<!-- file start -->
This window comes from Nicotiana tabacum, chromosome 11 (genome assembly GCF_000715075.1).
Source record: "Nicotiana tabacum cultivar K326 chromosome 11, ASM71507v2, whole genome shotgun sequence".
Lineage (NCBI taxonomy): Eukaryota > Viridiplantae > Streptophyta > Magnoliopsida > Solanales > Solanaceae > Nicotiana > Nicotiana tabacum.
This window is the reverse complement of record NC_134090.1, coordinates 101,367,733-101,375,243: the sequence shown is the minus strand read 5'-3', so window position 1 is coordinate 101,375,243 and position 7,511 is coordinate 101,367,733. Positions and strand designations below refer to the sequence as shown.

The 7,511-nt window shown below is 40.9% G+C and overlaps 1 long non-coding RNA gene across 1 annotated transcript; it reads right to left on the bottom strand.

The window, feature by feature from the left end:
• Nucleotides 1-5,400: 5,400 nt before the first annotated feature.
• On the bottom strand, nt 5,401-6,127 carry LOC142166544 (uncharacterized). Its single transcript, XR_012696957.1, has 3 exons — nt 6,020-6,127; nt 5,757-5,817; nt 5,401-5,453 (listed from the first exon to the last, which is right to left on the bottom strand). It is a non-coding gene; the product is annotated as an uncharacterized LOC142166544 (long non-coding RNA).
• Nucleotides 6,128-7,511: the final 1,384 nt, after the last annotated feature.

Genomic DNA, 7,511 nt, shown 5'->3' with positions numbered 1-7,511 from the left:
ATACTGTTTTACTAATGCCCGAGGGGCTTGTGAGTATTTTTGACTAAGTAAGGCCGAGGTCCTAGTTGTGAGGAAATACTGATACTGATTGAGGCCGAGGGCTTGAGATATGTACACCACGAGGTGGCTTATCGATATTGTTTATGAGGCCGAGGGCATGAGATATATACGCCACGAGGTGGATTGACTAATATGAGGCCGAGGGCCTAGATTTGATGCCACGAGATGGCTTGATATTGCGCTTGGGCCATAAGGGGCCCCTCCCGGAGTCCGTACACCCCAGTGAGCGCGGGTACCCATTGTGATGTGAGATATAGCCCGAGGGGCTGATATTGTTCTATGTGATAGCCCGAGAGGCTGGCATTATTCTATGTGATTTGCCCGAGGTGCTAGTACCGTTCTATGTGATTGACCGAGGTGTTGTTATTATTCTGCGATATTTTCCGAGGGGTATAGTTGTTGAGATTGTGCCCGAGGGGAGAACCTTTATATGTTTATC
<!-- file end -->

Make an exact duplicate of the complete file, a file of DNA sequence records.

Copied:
This window comes from Nicotiana tabacum, chromosome 11 (genome assembly GCF_000715075.1).
Source record: "Nicotiana tabacum cultivar K326 chromosome 11, ASM71507v2, whole genome shotgun sequence".
Lineage (NCBI taxonomy): Eukaryota > Viridiplantae > Streptophyta > Magnoliopsida > Solanales > Solanaceae > Nicotiana > Nicotiana tabacum.
This window is the reverse complement of record NC_134090.1, coordinates 101,367,733-101,375,243: the sequence shown is the minus strand read 5'-3', so window position 1 is coordinate 101,375,243 and position 7,511 is coordinate 101,367,733. Positions and strand designations below refer to the sequence as shown.

The 7,511-nt window shown below is 40.9% G+C and overlaps 1 long non-coding RNA gene across 1 annotated transcript; it reads right to left on the bottom strand.

The window, feature by feature from the left end:
• Nucleotides 1-5,400: 5,400 nt before the first annotated feature.
• On the bottom strand, nt 5,401-6,127 carry LOC142166544 (uncharacterized). Its single transcript, XR_012696957.1, has 3 exons — nt 6,020-6,127; nt 5,757-5,817; nt 5,401-5,453 (listed from the first exon to the last, which is right to left on the bottom strand). It is a non-coding gene; the product is annotated as an uncharacterized LOC142166544 (long non-coding RNA).
• Nucleotides 6,128-7,511: the final 1,384 nt, after the last annotated feature.

Genomic DNA, 7,511 nt, shown 5'->3' with positions numbered 1-7,511 from the left:
ATACTGTTTTACTAATGCCCGAGGGGCTTGTGAGTATTTTTGACTAAGTAAGGCCGAGGTCCTAGTTGTGAGGAAATACTGATACTGATTGAGGCCGAGGGCTTGAGATATGTACACCACGAGGTGGCTTATCGATATTGTTTATGAGGCCGAGGGCATGAGATATATACGCCACGAGGTGGATTGACTAATATGAGGCCGAGGGCCTAGATTTGATGCCACGAGATGGCTTGATATTGCGCTTGGGCCATAAGGGGCCCCTCCCGGAGTCCGTACACCCCAGTGAGCGCGGGTACCCATTGTGATGTGAGATATAGCCCGAGGGGCTGATATTGTTCTATGTGATAGCCCGAGAGGCTGGCATTATTCTATGTGATTTGCCCGAGGTGCTAGTACCGTTCTATGTGATTGACCGAGGTGTTGTTATTATTCTGCGATATTTTCCGAGGGGTATAGTTGTTGAGATTGTGCCCGAGGGGAGAACCTTTATATGTTTATC